Roberts pointed to other language in the law that instructed that IRS to make subsidies available to all qualified individuals, not making a distinction between state and federal exchanges
“The upshot of all this is that the phrase ‘an Exchange established by the State under [42 U. S. C. §18031]’ is properly viewed as ambiguous. The phrase may be limited in its reach to State Exchanges,” Roberts wrote. “But it is also possible that the phrase refers to all Exchanges—both State and Federal—at least for purposes of the tax credits.”
The challengers’ interpretation was at odds with Obamacare’s purpose.
If those four words meant what the challengers said they meant, it would render the main reforms in the law meaningless, Roberts said.
“Here, the statutory scheme compels us to reject petitioners’ interpretation because it would destabilize the individual insurance market in any State with a Federal Exchange, and likely create the very ‘death spirals’ that Congress designed the Act to avoid,” Roberts wrote.
If those consumers using federally-run exchanges were denied subsidies, a large majority of them would become exempt from the coverage mandate, meaning that two of the three reforms Roberts outlined would no longer have any teeth in states with federal exchanges, the chief justice noted.
The availability of the subsidies in exchanges everywhere is core to the law.
Roberts highlighted numerous studies that showed that premiums would rise substantially if subsidies were denied to those in federally-run exchanges, and consequently participation by healthy consumers would decline.
“And those effects would not be limited to individuals who purchase insurance on the Exchanges,” Roberts said. “Because the Act requires insurers to treat the entire individual market as a single risk pool, 42 U. S. C. §18032(c)(1), premiums outside the Exchange would rise along with those inside the Exchange.”
He concluded, “It is implausible that Congress meant the Act to operate in this manner,” and even cited the dissent Justice Antonin Scalia wrote in the previous major case that upheld Obamacare. Scalia wrote in 2012, “Without the federal subsidies . . . the exchanges would not operate as Congress intended and may not operate at all.”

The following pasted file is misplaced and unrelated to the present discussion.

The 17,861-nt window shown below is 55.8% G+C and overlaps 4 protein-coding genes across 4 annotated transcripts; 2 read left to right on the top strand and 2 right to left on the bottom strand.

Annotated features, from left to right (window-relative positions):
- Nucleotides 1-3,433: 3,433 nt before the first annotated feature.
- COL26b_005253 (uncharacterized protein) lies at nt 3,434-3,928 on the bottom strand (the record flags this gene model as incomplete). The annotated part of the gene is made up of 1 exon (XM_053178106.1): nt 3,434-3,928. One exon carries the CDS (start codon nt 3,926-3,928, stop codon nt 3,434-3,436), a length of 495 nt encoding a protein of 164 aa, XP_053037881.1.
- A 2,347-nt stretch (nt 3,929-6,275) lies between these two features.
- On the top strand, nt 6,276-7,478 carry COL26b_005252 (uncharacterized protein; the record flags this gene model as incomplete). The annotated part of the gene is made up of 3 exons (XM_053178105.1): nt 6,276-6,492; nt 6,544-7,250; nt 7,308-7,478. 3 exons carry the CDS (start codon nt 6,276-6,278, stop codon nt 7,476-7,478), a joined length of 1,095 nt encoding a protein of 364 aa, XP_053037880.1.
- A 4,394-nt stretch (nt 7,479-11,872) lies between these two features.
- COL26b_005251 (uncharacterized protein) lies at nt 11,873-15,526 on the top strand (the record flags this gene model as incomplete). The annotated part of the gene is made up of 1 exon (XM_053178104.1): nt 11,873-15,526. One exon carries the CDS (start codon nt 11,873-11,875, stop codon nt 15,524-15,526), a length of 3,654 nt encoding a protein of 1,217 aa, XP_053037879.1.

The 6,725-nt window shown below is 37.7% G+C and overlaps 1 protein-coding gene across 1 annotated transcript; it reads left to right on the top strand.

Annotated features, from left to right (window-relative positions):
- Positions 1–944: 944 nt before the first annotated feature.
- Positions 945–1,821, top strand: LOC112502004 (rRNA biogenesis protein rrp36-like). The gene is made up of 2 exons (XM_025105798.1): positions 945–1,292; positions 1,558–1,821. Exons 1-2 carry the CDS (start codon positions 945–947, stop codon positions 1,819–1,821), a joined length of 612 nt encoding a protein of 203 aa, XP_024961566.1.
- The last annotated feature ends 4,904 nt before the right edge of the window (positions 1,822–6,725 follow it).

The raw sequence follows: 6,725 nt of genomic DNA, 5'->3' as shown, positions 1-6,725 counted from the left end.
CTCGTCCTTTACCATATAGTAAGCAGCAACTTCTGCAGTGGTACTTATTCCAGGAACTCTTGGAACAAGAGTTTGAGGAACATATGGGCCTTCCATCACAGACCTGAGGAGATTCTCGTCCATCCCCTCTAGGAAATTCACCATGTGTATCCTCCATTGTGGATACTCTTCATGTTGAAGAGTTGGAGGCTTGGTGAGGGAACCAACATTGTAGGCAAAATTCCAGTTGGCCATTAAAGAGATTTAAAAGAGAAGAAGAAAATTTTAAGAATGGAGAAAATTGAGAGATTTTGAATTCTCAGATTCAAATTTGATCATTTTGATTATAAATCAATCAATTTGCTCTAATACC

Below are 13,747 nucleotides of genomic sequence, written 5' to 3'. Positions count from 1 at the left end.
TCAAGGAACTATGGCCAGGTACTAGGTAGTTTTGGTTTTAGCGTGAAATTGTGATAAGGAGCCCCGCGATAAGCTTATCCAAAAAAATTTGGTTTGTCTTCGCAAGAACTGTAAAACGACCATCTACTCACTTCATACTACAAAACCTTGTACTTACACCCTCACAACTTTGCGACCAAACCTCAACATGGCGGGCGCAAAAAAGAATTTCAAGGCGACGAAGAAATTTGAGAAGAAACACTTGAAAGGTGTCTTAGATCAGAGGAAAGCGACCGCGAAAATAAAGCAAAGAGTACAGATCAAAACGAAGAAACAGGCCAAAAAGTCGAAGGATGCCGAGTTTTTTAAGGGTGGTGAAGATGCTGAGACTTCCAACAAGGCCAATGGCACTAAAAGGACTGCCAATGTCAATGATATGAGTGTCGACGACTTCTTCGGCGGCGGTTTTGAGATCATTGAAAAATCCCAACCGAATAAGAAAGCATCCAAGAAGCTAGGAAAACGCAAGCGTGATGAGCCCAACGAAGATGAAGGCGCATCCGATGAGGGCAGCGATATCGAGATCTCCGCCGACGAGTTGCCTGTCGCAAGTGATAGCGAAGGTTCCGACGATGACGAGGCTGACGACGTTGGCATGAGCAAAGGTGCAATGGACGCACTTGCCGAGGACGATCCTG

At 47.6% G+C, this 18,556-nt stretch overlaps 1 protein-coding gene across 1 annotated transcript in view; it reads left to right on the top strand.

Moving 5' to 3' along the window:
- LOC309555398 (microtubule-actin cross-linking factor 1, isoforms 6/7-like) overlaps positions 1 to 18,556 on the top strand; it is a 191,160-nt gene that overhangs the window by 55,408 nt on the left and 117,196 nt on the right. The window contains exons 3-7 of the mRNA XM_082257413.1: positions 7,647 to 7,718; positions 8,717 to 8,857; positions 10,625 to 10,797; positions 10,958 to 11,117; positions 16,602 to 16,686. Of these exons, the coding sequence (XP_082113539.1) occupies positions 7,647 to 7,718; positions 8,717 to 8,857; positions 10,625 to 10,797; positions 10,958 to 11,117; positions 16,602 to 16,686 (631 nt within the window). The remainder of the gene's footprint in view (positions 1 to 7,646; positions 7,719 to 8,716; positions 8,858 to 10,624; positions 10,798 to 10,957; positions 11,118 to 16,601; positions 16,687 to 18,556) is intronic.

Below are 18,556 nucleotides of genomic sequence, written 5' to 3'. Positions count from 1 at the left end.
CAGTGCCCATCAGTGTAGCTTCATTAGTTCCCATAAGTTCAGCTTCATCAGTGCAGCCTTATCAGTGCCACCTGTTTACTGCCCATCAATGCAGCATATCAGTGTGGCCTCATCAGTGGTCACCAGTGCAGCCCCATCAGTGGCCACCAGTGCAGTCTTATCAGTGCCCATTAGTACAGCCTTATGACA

The Supreme Court made it hard for a future Republican president to make mischief.
Many court watchers expected the principle of deference that is enshrined in Chevron — a Supreme Court decision that gives primacy to an agency’s interpretation of an ambiguous statute — to play a role in the King v. Burwell decision. However, Roberts side-stepped that argument entirely, even as a lower court had invoked Chevron in its ruling against the challengers.
Roberts argued that for Chevron to be considered, one would have to assume that Congress had implicitly delegated the interpretation of law’s provision to an agency, but that in some cases, there’s reason to doubt Congress intended that delegation.
“This is one of those cases. The tax credits are among the Act’s key reforms, involving billions of dollars in spending each year and affecting the price of health insurance for millions of people,” Roberts wrote. “Whether those credits are available on Federal Exchanges is thus a question of deep ‘economic and political significance’ that is central to this statutory scheme; had Congress wished to assign that question to an agency, it surely would have done so expressly.”
He further noting it was unlikely that Congress would have left such a vital aspect of a health care law up to the interpretation of the IRS, which has limited experience in health care policy.
While some were disappointed to see the role of Chevron diminished, Roberts’ reasoning that it does not apply means that future administrations, particularly Republican administrations, will have little leeway to interpret the subsidy language any differently than Roberts did.